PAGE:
Revived giant virus from the eternal ice



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Researchers bring 30,000-year-old giant virus to life

Giant Arctic Viruses Awakening? Climate change may hold previously unknown risks. A team of French and Russian scientists thawed viruses from the 30-meter deep permafrost in Northeast Siberia and brought them back to life. The 30,000-year-old viruses are significantly larger than all previously known giant viruses, the researchers headed by Matthieu Legendre and Julia Bartoli from the University of Aix-Marseille report in the journal "Proceedings of the National Academy of Sciences" (PNAS).

So far, according to the researchers, two very different types of giant virus were known. The viruses of the genus Megaviridae, whose prototype is the mimivirus identified ten years ago, and the viruses from the recently discovered genus Pandoraviruses. Now the researchers have identified another genus of giant viruses in the permafrost soil, which combines the properties of both previously known genera - the Pithovirus sibericum. After 30,000 years in the eternal ice, the viruses could still be revived and were immediately active again. The researchers saw this as "a safe indicator of the possible presence of pathogenic DNA viruses in permafrost soil." If the soil is thawing due to global warming or the increasing industrial use (especially oil drilling), future threats to human health from revived viruses could not are excluded, according to Legendre and Bartoli.

Viruses of exceptional size and survivability
When a core was thawed out of the Siberian permafrost, the previously unknown giant viruses woke up, which subsequently led to a fatal infection when they came into contact with a potential host - amoeba of the Acanthamoeba genus, the scientists write. The viruses were revived after 30,000 years at an average temperature of minus 18 degrees Celsius. Not only was the virus unique in its ability to survive, but also its enormous size. The viruses were visible under the light microscope in the following examinations. They reached a size of 1.5 micrometers in length, but had a surprisingly small genome compared to other giant viruses, reports Legendre and Bartoli. The size of the Pithovirus sibericum surpasses many bacteria and unicellular parasites.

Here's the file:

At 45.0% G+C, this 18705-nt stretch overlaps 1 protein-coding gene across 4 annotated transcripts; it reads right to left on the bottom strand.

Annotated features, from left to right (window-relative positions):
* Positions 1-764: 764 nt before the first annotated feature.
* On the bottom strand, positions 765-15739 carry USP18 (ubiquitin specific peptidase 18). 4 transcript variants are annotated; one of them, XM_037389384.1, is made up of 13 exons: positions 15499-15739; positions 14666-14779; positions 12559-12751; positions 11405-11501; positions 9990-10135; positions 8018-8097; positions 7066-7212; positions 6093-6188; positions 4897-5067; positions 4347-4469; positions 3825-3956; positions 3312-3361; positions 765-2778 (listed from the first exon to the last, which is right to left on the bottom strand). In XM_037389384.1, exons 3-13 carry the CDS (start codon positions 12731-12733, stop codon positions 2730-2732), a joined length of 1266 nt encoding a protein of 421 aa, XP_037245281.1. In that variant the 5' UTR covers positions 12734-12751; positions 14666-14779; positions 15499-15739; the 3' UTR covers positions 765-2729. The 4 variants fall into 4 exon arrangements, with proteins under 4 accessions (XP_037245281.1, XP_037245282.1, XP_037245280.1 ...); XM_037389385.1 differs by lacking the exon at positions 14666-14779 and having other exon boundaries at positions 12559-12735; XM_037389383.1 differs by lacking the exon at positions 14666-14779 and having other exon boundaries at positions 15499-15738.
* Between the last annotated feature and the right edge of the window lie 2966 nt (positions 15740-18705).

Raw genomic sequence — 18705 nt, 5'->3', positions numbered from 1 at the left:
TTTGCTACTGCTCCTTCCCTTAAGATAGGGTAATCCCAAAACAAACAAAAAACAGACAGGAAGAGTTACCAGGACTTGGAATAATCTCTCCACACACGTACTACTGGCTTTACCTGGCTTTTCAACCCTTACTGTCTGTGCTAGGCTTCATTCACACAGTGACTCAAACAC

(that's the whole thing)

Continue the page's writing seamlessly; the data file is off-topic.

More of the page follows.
Newly discovered viruses combine the property of other giant viruses
Viruses over a micron in size were considered unthinkable for a long time before the first giant viruses were discovered a good ten years ago. In the meantime, reports of newly identified types of giant viruses are piling up. They are found in a wide variety of places. For example, last summer the news of giant viruses in the sea mud off the coast of Chile went around the world. The viruses identified so far could be assigned to two different genera: the Megaviridae and the Pandora viruses. According to the researchers, the pathogens now discovered combine the properties of both genera. The amphora-like form corresponds to the Pandora viruses, but the genome is more reminiscent of the viruses of the genus Megaviridae.

Giant viruses a growing threat in the wake of climate change?
The scientists conclude that the giant virus family may be significantly larger than previously thought. So far it remains to be seen whether there are viruses among them that can be dangerous for humans. "The revival of such an ancestor of the amoeba-infecting virus can be seen as a safe indicator of the possible presence of pathogenic DNA viruses in the permafrost soil," reports the Russian-French research team. At worst, climate change would result in a massive spread of previously unknown viruses, with which future threats to human health cannot be ruled out. (fp)

Image: Aka / pixelio.de

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